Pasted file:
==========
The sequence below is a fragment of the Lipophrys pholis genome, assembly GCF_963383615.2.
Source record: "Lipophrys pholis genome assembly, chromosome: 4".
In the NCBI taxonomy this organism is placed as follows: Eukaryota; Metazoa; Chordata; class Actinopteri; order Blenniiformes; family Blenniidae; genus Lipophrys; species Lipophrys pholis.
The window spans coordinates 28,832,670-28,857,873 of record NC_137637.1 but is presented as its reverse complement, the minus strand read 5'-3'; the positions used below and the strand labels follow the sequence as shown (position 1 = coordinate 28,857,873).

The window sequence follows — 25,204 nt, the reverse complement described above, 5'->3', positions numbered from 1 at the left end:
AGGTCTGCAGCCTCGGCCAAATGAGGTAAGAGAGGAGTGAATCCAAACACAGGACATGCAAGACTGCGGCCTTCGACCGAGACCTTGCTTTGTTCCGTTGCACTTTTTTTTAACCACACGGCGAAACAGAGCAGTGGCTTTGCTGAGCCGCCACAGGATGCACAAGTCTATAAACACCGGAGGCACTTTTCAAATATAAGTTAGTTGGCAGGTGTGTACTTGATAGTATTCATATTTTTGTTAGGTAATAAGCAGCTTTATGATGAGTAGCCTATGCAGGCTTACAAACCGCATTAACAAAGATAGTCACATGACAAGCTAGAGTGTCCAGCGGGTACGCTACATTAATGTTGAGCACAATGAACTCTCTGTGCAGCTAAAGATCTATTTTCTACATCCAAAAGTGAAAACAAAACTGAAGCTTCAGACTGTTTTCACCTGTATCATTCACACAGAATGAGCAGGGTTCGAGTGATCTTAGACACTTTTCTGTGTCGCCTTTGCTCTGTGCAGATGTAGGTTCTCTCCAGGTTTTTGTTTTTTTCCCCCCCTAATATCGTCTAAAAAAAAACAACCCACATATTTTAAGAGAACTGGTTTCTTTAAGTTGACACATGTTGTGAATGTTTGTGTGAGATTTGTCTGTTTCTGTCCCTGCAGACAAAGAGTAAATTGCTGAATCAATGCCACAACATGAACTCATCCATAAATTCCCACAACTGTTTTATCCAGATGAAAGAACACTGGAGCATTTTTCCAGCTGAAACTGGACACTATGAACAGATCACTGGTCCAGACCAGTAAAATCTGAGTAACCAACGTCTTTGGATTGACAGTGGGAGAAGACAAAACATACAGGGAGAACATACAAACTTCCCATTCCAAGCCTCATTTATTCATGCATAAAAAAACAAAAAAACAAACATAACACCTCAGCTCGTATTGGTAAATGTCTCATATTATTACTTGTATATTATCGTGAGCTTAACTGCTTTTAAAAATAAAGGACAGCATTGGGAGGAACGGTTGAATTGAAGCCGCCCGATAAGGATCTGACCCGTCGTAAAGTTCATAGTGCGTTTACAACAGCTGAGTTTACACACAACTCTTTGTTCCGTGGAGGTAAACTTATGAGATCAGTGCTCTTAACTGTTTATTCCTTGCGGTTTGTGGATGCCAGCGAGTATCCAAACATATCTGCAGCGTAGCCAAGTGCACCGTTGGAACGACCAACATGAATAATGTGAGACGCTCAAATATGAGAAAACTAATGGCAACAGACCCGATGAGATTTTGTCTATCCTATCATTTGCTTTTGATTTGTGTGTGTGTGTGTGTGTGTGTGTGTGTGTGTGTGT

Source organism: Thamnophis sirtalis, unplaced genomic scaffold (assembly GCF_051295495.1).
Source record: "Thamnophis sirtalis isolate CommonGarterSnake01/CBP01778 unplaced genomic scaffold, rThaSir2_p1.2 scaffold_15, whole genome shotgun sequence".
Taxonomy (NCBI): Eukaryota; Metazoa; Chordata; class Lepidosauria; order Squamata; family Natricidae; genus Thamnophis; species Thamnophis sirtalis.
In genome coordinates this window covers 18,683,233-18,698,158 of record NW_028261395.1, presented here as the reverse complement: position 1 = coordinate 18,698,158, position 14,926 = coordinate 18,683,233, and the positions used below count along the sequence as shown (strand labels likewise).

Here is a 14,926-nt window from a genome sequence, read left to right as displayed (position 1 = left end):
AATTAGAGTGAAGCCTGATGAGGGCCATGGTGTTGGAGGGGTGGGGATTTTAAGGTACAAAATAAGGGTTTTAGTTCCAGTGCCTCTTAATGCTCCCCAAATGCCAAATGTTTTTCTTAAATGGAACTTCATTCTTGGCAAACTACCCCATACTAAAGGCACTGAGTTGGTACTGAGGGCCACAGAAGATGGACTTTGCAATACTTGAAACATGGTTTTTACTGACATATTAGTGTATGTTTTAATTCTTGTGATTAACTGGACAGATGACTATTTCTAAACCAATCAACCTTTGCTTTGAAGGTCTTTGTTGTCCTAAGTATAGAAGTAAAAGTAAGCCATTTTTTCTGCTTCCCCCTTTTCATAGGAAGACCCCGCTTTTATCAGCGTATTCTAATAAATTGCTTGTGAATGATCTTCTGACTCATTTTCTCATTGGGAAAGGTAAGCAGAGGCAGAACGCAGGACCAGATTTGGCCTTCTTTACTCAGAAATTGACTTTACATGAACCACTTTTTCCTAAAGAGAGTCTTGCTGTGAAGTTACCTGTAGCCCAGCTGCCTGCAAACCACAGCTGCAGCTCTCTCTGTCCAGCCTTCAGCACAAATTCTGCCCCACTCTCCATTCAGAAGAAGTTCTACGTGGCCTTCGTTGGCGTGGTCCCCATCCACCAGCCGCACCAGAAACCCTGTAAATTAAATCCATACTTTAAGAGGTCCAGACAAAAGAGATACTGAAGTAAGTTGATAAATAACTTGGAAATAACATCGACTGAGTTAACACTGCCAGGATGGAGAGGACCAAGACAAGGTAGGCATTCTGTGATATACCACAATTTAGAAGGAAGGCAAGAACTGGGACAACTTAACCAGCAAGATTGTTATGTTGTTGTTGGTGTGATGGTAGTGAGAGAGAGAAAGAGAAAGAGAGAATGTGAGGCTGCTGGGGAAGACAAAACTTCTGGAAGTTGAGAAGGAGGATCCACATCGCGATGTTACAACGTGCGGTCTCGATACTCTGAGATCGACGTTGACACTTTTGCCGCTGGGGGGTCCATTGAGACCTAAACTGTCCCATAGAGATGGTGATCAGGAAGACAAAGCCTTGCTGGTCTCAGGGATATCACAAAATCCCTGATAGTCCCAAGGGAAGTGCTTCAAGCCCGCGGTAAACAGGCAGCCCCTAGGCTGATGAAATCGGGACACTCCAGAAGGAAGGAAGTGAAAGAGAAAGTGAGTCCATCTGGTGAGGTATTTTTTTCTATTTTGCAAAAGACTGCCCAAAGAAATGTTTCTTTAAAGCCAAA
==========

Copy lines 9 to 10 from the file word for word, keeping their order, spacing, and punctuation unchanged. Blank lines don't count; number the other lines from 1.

Taxonomy (NCBI): Eukaryota; Metazoa; Chordata; class Lepidosauria; order Squamata; family Natricidae; genus Thamnophis; species Thamnophis sirtalis.
In genome coordinates this window covers 18,683,233-18,698,158 of record NW_028261395.1, presented here as the reverse complement: position 1 = coordinate 18,698,158, position 14,926 = coordinate 18,683,233, and the positions used below count along the sequence as shown (strand labels likewise).